Guidance to Supervisor: Employees should not report to work.  If the employee has recently worked on campus, the supervisor should ask them to identify close contacts with whom they have interacted in the period of 48 hours prior to the onset of symptoms up until the time the individual started self- isolating. Close contacts are defined as those individuals who have been within 6 feet for a period of 10 minutes or more. The supervisor should tell the employee that they will be notifying EHRS so that a contact investigation can be conducted.

    The supervisor should then contact EHRS to initiate the contact investigation. EHRS can be reached by calling (215)898-4453 or emailing ehrs@ehrs.upenn.edu. After the investigation is complete, the supervisor, in conjunction with EHRS will determine who will notify those close contacts at Penn, and EHRS will provide guidance on next steps including cleaning protocols.

    Employees should be permitted to return to work based on the results of the test and their overall state of health. EHRS will work with the supervisor to determine the appropriate return to work criteria.

    Peers and colleagues may express worry and concern upon learning of this news – either from their infected colleagues themselves, or through the rumor mill. Supervisors can address this issue and let others know that an unnamed member of the workforce has been diagnosed with COVID-19. They should be told there is no action they need to take unless notified otherwise.

    Because employee well-being, privacy, and workplace safety remain priorities at all times, no additional information should be provided. The language below is offered as an example:

    “I received a report that a colleague in our unit is being tested for COVID- 19. Environmental Health & Radiation Safety will engage in a contact investigation. If you don’t receive a notification, there is no further action that needs to be taken on your part. Please continue to monitor yourself closely for symptoms and practice disease prevention behaviors such as wearing a face covering, hand washing and social distancing. Should you not feel well, please stay home and contact your primary care provider.”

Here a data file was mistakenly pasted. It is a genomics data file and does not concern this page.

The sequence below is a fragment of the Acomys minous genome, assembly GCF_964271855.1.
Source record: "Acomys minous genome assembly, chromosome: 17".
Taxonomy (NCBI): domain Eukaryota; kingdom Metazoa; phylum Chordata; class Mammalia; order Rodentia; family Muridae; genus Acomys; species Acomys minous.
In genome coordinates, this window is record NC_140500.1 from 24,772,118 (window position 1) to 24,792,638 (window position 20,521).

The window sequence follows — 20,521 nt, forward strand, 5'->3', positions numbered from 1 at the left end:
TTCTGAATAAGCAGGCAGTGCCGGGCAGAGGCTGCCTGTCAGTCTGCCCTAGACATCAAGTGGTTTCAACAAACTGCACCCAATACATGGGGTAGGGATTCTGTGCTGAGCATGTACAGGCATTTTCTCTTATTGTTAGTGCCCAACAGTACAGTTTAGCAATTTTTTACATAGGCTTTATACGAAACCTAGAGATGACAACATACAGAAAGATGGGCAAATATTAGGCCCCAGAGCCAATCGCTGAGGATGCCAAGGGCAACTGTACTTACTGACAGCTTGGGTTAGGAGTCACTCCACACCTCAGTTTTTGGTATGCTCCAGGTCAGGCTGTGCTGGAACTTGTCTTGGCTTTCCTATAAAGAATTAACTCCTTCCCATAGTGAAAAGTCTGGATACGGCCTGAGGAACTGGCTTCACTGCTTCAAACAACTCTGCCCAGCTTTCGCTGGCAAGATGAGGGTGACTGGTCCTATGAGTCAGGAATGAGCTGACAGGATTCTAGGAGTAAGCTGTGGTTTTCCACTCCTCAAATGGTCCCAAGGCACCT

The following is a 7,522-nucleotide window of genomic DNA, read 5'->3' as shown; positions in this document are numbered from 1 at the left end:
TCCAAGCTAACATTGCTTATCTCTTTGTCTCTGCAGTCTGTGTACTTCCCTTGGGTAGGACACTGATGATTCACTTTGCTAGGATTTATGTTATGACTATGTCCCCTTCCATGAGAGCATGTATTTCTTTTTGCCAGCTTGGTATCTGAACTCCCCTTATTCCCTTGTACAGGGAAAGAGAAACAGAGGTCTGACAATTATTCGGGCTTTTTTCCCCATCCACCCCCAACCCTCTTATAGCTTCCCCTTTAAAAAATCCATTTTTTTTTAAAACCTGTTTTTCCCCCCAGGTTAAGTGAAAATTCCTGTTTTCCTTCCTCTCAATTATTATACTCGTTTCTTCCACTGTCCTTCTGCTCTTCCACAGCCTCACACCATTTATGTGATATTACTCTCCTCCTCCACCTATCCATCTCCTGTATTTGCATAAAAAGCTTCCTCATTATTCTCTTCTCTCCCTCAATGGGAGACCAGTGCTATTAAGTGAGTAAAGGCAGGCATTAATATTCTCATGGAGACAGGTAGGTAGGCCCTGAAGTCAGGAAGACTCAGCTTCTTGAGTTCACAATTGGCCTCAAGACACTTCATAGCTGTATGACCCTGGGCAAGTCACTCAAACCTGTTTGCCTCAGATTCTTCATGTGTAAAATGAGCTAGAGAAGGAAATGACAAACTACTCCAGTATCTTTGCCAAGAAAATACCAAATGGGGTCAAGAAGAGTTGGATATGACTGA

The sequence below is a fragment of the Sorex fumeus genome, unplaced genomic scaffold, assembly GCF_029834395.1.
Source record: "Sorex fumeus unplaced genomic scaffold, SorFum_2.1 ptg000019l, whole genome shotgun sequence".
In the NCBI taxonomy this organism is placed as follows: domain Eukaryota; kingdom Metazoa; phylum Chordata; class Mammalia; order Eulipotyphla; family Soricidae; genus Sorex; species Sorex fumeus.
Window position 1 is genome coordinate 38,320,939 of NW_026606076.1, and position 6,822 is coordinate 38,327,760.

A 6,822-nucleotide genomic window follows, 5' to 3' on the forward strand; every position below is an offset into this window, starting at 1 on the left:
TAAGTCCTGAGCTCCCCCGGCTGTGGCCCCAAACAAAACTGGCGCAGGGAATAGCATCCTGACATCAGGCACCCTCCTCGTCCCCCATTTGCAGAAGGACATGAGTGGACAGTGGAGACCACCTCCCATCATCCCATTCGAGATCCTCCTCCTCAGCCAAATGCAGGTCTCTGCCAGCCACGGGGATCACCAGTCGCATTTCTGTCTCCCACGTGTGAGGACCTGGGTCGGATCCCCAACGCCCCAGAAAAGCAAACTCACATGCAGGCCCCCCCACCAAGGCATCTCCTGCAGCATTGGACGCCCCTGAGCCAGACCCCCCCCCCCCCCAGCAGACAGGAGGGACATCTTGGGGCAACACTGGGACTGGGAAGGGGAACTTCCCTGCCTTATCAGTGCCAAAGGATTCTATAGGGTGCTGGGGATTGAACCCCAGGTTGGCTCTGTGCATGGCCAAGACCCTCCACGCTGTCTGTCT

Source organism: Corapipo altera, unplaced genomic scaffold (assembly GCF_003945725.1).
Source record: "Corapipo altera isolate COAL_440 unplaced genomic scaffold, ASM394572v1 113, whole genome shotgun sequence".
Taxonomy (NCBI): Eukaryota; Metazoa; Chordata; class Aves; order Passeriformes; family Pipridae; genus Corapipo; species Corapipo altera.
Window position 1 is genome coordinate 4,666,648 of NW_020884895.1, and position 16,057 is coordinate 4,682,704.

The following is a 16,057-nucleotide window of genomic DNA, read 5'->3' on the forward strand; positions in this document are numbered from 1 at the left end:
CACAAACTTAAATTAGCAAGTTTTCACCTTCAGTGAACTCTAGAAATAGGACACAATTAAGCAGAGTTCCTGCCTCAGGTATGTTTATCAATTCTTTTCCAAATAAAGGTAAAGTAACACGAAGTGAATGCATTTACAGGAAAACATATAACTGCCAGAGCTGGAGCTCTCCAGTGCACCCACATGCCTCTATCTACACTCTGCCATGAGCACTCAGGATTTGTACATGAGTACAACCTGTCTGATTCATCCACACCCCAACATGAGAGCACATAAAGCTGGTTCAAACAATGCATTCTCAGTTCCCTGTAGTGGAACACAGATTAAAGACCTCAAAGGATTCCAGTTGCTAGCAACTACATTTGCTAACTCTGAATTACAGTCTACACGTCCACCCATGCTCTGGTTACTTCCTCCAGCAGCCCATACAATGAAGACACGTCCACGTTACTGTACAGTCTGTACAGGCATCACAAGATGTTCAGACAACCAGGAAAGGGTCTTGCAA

3. An employee has reported that they are a close contact of someone who has tested positive for COVID-19 and has been notified by that individual.

    Guidance to Supervisor: Close contacts should remain at home and self-isolate for 14 days after exposure even if they do not develop symptoms. In the event of a severe worker shortage, essential staff may continue to report to work if they are asymptomatic. Supervisors should contact EHRS in order to determine how best to proceed. Employees should continue to monitor their health and practice disease prevention behaviors such as wearing a mask, handwashing and social distancing. If the employee begins to feel unwell, they should not report to work, self-isolate and consult their healthcare provider.

    The supervisor should consult with EHRS for additional guidance. EHRS can be reached by calling (215)898-4453 or emailing ehrs@ehrs.upenn.edu. Appropriate cleaning protocols should be followed. No additional notification should be given to other staff members within the department.
     
  4. An employee is worried about having been exposed to someone who has been diagnosed with COVID-19 or tested for COVID-19, but has not received official notification from the confirmed case or their local public health authorities.

    Guidance to supervisor: Employees should continue to report to work. Employees should continue to monitor their health and practice disease prevention behaviors such as wearing a mask, handwashing and social distancing. If the employee begins to feel unwell, they should not report to work, self-isolate and consult their healthcare provider.

    While testing for COVID-19 is available, there are clinical criteria that need to be met in order to have the testing. Testing must be ordered by a healthcare provider and is not currently freely accessible. EHRS will continue to work closely with other University offices in addition to local public health authorities to determine the appropriate notification processes for close contacts of those individuals that receive a positive diagnosis of COVID-19.